For now, here's a frame I'm working on of the line from Katherine Bouton's book Shouting Won't Help "...What do we hear when there's nothing at all to hear?... It's noisy. The brain creates noise to fill the silence, and we hear this as tinnitus. perhaps only someone with profound deafness can achieve this level of silence, so paradoxically loud."
Very excited to announce that Wash U AIGA is hosting "From Panic to Position: De-mystifying the internship" panel. It was a great fun to design the poster for it. Square version is for instagram.
We often associate colors with objects we use everyday, for sentimental values or out of necessity. Today I photographed my stuff by colors. In each color group are objects that I associate with that color the most. For example when I think of blue, I immediately think of my thyroid pills that i can't live without. For pink with alarm clock because of my hearing loss. However significant these individual objects are, in the vacuum of monotone the important object becomes muted and becomes one with the noise.
🔥🔥 H O T O F F T H E P R E S S🔥🔥
AIGA Sam Fox gear is FINALLY here! Catch us tabling with Art Council next Monday, Tuesday, and Wednesday (12/4, 12/5, and 12/6) from 11:00am - 1:00pm for $20 sweatshirts. All proceeds go towards funding educational and professional workshops! I am wearing one of my design and you can check it out in more detail here. Hope to see you all at Etta's next week!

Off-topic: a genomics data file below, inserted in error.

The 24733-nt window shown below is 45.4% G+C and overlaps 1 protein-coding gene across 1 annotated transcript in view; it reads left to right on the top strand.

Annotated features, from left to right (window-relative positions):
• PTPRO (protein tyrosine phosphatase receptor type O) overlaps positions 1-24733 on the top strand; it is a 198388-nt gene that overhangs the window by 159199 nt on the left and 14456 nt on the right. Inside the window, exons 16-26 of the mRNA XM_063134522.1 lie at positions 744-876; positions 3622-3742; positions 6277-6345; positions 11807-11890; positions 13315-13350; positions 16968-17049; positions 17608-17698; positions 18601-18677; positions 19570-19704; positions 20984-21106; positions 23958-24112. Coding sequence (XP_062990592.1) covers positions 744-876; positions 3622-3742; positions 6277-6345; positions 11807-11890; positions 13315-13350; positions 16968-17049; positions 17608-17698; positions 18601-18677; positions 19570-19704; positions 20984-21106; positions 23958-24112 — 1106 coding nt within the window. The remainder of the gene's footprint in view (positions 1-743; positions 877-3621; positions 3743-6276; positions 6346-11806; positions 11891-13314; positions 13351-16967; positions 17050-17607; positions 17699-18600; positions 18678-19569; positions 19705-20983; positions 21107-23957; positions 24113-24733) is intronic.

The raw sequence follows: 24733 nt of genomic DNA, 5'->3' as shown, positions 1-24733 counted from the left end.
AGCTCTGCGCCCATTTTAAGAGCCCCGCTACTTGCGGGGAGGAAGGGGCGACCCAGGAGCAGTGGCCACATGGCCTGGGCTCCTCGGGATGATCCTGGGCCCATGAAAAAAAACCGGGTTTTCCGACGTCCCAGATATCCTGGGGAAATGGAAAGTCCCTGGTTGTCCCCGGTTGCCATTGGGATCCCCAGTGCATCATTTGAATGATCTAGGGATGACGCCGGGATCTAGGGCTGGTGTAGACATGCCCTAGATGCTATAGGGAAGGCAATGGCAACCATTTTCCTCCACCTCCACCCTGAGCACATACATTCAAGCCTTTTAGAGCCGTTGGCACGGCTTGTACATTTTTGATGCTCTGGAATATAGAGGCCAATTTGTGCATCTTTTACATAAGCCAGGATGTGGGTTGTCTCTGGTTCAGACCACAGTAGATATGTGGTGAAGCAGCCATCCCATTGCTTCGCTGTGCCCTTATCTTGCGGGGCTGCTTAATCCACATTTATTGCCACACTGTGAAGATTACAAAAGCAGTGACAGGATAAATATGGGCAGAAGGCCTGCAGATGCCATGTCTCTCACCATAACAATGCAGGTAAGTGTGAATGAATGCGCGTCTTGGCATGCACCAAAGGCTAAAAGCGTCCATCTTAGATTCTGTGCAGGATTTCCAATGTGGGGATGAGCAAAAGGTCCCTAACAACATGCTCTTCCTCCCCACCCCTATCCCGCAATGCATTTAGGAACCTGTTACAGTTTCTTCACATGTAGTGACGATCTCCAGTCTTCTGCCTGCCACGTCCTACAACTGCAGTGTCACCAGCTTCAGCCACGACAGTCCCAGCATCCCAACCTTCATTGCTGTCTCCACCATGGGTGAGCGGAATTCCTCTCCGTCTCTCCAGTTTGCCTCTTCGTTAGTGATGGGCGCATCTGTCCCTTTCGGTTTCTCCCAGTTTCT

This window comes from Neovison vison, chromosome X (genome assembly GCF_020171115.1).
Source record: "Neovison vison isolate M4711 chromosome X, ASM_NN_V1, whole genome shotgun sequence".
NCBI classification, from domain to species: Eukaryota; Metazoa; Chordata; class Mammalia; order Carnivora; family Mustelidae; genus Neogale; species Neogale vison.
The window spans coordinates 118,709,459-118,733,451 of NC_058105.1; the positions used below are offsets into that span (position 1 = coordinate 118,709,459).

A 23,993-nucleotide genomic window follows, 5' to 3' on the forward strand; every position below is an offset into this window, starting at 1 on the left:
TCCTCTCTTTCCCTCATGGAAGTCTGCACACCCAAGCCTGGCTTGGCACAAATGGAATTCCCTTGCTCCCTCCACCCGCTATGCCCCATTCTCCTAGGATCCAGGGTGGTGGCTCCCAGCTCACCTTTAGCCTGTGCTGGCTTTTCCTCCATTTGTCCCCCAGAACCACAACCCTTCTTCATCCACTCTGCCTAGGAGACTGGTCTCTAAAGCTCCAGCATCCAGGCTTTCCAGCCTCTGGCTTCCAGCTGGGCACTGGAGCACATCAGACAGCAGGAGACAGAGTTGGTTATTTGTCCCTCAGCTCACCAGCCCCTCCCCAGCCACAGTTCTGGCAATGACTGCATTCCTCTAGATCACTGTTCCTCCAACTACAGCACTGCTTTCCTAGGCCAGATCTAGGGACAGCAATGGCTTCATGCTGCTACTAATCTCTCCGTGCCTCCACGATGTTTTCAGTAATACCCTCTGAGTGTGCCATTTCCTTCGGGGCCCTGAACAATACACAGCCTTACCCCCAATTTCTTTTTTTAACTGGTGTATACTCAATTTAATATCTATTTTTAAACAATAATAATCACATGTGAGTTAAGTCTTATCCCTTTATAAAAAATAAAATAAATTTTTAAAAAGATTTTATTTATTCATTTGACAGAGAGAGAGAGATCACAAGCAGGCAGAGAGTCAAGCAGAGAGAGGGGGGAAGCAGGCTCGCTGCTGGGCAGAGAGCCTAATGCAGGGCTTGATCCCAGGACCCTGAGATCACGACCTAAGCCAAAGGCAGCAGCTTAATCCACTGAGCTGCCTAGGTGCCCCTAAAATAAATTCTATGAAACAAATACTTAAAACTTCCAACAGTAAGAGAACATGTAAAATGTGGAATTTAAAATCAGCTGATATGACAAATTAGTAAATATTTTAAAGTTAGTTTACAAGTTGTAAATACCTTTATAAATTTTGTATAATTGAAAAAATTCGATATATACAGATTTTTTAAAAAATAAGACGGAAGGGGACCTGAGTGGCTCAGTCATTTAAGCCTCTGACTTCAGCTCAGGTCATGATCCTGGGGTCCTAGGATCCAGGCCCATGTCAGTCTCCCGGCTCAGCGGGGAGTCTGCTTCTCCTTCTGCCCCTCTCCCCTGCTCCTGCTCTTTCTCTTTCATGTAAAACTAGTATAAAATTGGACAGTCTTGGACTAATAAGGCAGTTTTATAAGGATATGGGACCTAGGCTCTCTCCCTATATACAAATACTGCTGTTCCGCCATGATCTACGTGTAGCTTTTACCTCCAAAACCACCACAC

Crit day! We created zines/book/booklet/editorial/posters about a podcast of our choosing. I chose one of the On Being series. Tippett interviews Marie Howe, a poet, about her life, poetry, motherhood, and healing. It was 30 page illustrated book divided into four chapters.
This is a video I made senior year of high school (4 years ago wow time flies) to ask a friend to a prom. I dug it up because it was one of the first videos I've storyboarded and shoot for fun. I've made couple other videos in the past, but I can't seem to locate any. It'd take me hours to design, shoot and edit them but I always had so much fun that I didn't know how long time has passed.